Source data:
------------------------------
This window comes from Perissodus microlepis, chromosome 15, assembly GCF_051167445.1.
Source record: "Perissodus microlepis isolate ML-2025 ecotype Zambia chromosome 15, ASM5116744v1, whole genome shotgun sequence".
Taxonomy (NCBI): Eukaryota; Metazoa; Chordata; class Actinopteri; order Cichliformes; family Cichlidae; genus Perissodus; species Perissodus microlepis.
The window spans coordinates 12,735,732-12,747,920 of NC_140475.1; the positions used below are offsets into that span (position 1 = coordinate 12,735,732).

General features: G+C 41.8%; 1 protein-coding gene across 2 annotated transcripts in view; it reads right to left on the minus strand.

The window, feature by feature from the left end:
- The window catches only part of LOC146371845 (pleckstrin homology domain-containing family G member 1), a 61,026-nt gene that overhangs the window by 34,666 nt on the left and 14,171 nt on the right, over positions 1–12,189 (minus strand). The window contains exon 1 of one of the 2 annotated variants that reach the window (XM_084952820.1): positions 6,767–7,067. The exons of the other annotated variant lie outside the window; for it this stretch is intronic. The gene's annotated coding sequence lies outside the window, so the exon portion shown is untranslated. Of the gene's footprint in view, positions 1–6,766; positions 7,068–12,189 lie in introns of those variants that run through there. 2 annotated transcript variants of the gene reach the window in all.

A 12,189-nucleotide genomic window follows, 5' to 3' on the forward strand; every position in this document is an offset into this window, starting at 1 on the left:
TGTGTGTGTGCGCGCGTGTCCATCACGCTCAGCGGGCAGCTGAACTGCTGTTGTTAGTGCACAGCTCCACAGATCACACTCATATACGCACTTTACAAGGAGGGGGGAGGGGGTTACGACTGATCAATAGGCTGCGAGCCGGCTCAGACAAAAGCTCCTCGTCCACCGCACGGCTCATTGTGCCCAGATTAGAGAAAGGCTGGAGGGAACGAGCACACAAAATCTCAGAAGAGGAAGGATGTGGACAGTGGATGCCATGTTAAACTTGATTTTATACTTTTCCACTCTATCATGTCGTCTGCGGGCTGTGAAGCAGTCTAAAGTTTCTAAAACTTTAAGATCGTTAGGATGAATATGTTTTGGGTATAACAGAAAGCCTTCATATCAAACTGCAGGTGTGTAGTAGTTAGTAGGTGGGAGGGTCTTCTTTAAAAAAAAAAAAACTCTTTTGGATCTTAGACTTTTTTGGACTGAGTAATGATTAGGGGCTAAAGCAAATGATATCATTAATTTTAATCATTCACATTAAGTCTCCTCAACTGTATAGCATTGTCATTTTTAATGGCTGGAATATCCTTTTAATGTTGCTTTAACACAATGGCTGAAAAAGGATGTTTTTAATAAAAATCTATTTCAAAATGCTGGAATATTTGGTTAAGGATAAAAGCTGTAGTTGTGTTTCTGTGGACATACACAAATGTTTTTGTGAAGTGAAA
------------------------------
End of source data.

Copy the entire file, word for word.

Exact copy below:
This window comes from Perissodus microlepis, chromosome 15, assembly GCF_051167445.1.
Source record: "Perissodus microlepis isolate ML-2025 ecotype Zambia chromosome 15, ASM5116744v1, whole genome shotgun sequence".
Taxonomy (NCBI): Eukaryota; Metazoa; Chordata; class Actinopteri; order Cichliformes; family Cichlidae; genus Perissodus; species Perissodus microlepis.
The window spans coordinates 12,735,732-12,747,920 of NC_140475.1; the positions used below are offsets into that span (position 1 = coordinate 12,735,732).

General features: G+C 41.8%; 1 protein-coding gene across 2 annotated transcripts in view; it reads right to left on the minus strand.

The window, feature by feature from the left end:
- The window catches only part of LOC146371845 (pleckstrin homology domain-containing family G member 1), a 61,026-nt gene that overhangs the window by 34,666 nt on the left and 14,171 nt on the right, over positions 1–12,189 (minus strand). The window contains exon 1 of one of the 2 annotated variants that reach the window (XM_084952820.1): positions 6,767–7,067. The exons of the other annotated variant lie outside the window; for it this stretch is intronic. The gene's annotated coding sequence lies outside the window, so the exon portion shown is untranslated. Of the gene's footprint in view, positions 1–6,766; positions 7,068–12,189 lie in introns of those variants that run through there. 2 annotated transcript variants of the gene reach the window in all.

A 12,189-nucleotide genomic window follows, 5' to 3' on the forward strand; every position in this document is an offset into this window, starting at 1 on the left:
TGTGTGTGTGCGCGCGTGTCCATCACGCTCAGCGGGCAGCTGAACTGCTGTTGTTAGTGCACAGCTCCACAGATCACACTCATATACGCACTTTACAAGGAGGGGGGAGGGGGTTACGACTGATCAATAGGCTGCGAGCCGGCTCAGACAAAAGCTCCTCGTCCACCGCACGGCTCATTGTGCCCAGATTAGAGAAAGGCTGGAGGGAACGAGCACACAAAATCTCAGAAGAGGAAGGATGTGGACAGTGGATGCCATGTTAAACTTGATTTTATACTTTTCCACTCTATCATGTCGTCTGCGGGCTGTGAAGCAGTCTAAAGTTTCTAAAACTTTAAGATCGTTAGGATGAATATGTTTTGGGTATAACAGAAAGCCTTCATATCAAACTGCAGGTGTGTAGTAGTTAGTAGGTGGGAGGGTCTTCTTTAAAAAAAAAAAAACTCTTTTGGATCTTAGACTTTTTTGGACTGAGTAATGATTAGGGGCTAAAGCAAATGATATCATTAATTTTAATCATTCACATTAAGTCTCCTCAACTGTATAGCATTGTCATTTTTAATGGCTGGAATATCCTTTTAATGTTGCTTTAACACAATGGCTGAAAAAGGATGTTTTTAATAAAAATCTATTTCAAAATGCTGGAATATTTGGTTAAGGATAAAAGCTGTAGTTGTGTTTCTGTGGACATACACAAATGTTTTTGTGAAGTGAAA